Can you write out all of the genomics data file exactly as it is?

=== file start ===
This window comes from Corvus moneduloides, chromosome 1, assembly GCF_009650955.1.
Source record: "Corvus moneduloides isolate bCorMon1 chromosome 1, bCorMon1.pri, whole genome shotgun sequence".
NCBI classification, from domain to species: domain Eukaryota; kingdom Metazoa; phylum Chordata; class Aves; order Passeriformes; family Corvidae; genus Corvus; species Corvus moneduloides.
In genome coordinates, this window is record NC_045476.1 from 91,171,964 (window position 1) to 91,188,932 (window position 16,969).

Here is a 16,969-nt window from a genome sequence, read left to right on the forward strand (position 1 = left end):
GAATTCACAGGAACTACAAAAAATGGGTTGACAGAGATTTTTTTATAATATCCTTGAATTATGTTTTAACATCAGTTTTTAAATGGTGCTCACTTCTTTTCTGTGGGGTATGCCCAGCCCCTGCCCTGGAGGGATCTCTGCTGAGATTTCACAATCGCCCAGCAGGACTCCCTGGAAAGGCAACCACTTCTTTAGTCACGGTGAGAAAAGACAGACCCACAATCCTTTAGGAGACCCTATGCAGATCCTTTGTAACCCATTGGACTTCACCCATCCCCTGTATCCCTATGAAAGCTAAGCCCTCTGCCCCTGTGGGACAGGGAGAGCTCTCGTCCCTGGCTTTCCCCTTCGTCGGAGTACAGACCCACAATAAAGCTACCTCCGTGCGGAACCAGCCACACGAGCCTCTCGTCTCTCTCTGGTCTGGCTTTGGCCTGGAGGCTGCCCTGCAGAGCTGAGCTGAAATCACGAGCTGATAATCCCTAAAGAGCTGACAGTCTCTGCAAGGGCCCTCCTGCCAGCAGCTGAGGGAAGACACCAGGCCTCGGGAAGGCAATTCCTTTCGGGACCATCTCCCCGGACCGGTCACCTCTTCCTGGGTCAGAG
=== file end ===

This window comes from Corvus moneduloides, chromosome 1, assembly GCF_009650955.1.
Source record: "Corvus moneduloides isolate bCorMon1 chromosome 1, bCorMon1.pri, whole genome shotgun sequence".
NCBI classification, from domain to species: domain Eukaryota; kingdom Metazoa; phylum Chordata; class Aves; order Passeriformes; family Corvidae; genus Corvus; species Corvus moneduloides.
In genome coordinates, this window is record NC_045476.1 from 91,171,964 (window position 1) to 91,188,932 (window position 16,969).

Here is a 16,969-nt window from a genome sequence, read left to right on the forward strand (position 1 = left end):
GAATTCACAGGAACTACAAAAAATGGGTTGACAGAGATTTTTTTATAATATCCTTGAATTATGTTTTAACATCAGTTTTTAAATGGTGCTCACTTCTTTTCTGTGGGGTATGCCCAGCCCCTGCCCTGGAGGGATCTCTGCTGAGATTTCACAATCGCCCAGCAGGACTCCCTGGAAAGGCAACCACTTCTTTAGTCACGGTGAGAAAAGACAGACCCACAATCCTTTAGGAGACCCTATGCAGATCCTTTGTAACCCATTGGACTTCACCCATCCCCTGTATCCCTATGAAAGCTAAGCCCTCTGCCCCTGTGGGACAGGGAGAGCTCTCGTCCCTGGCTTTCCCCTTCGTCGGAGTACAGACCCACAATAAAGCTACCTCCGTGCGGAACCAGCCACACGAGCCTCTCGTCTCTCTCTGGTCTGGCTTTGGCCTGGAGGCTGCCCTGCAGAGCTGAGCTGAAATCACGAGCTGATAATCCCTAAAGAGCTGACAGTCTCTGCAAGGGCCCTCCTGCCAGCAGCTGAGGGAAGACACCAGGCCTCGGGAAGGCAATTCCTTTCGGGACCATCTCCCCGGACCGGTCACCTCTTCCTGGGTCAGAG